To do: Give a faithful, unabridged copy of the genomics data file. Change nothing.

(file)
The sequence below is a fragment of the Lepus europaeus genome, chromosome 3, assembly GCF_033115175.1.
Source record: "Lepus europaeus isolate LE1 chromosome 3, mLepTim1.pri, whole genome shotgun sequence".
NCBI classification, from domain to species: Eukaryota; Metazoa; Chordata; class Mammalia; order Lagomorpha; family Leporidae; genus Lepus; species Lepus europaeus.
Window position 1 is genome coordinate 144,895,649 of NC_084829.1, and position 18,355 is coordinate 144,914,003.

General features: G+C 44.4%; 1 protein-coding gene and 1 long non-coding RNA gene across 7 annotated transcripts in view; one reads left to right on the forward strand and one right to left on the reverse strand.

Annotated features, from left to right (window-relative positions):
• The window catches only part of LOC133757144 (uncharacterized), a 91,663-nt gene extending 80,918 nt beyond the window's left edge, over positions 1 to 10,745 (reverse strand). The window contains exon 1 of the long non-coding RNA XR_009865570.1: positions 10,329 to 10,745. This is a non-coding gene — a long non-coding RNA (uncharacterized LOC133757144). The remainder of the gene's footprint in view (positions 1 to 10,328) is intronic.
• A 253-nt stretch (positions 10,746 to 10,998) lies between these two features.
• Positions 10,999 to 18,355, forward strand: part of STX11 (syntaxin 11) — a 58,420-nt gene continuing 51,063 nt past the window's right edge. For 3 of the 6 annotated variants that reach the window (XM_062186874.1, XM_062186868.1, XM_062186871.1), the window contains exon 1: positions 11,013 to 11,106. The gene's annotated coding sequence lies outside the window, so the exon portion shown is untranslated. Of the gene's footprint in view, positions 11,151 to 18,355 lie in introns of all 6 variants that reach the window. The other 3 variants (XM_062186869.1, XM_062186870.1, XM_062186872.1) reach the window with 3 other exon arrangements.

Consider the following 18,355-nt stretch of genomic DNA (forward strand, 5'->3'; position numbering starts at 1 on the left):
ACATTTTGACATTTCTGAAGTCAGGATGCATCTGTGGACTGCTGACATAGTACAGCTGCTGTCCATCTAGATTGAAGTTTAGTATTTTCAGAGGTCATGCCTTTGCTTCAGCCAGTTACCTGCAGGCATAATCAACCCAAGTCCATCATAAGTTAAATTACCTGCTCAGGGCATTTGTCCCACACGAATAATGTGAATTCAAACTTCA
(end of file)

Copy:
The sequence below is a fragment of the Lepus europaeus genome, chromosome 3, assembly GCF_033115175.1.
Source record: "Lepus europaeus isolate LE1 chromosome 3, mLepTim1.pri, whole genome shotgun sequence".
NCBI classification, from domain to species: Eukaryota; Metazoa; Chordata; class Mammalia; order Lagomorpha; family Leporidae; genus Lepus; species Lepus europaeus.
Window position 1 is genome coordinate 144,895,649 of NC_084829.1, and position 18,355 is coordinate 144,914,003.

General features: G+C 44.4%; 1 protein-coding gene and 1 long non-coding RNA gene across 7 annotated transcripts in view; one reads left to right on the forward strand and one right to left on the reverse strand.

Annotated features, from left to right (window-relative positions):
• The window catches only part of LOC133757144 (uncharacterized), a 91,663-nt gene extending 80,918 nt beyond the window's left edge, over positions 1 to 10,745 (reverse strand). The window contains exon 1 of the long non-coding RNA XR_009865570.1: positions 10,329 to 10,745. This is a non-coding gene — a long non-coding RNA (uncharacterized LOC133757144). The remainder of the gene's footprint in view (positions 1 to 10,328) is intronic.
• A 253-nt stretch (positions 10,746 to 10,998) lies between these two features.
• Positions 10,999 to 18,355, forward strand: part of STX11 (syntaxin 11) — a 58,420-nt gene continuing 51,063 nt past the window's right edge. For 3 of the 6 annotated variants that reach the window (XM_062186874.1, XM_062186868.1, XM_062186871.1), the window contains exon 1: positions 11,013 to 11,106. The gene's annotated coding sequence lies outside the window, so the exon portion shown is untranslated. Of the gene's footprint in view, positions 11,151 to 18,355 lie in introns of all 6 variants that reach the window. The other 3 variants (XM_062186869.1, XM_062186870.1, XM_062186872.1) reach the window with 3 other exon arrangements.

Consider the following 18,355-nt stretch of genomic DNA (forward strand, 5'->3'; position numbering starts at 1 on the left):
ACATTTTGACATTTCTGAAGTCAGGATGCATCTGTGGACTGCTGACATAGTACAGCTGCTGTCCATCTAGATTGAAGTTTAGTATTTTCAGAGGTCATGCCTTTGCTTCAGCCAGTTACCTGCAGGCATAATCAACCCAAGTCCATCATAAGTTAAATTACCTGCTCAGGGCATTTGTCCCACACGAATAATGTGAATTCAAACTTCA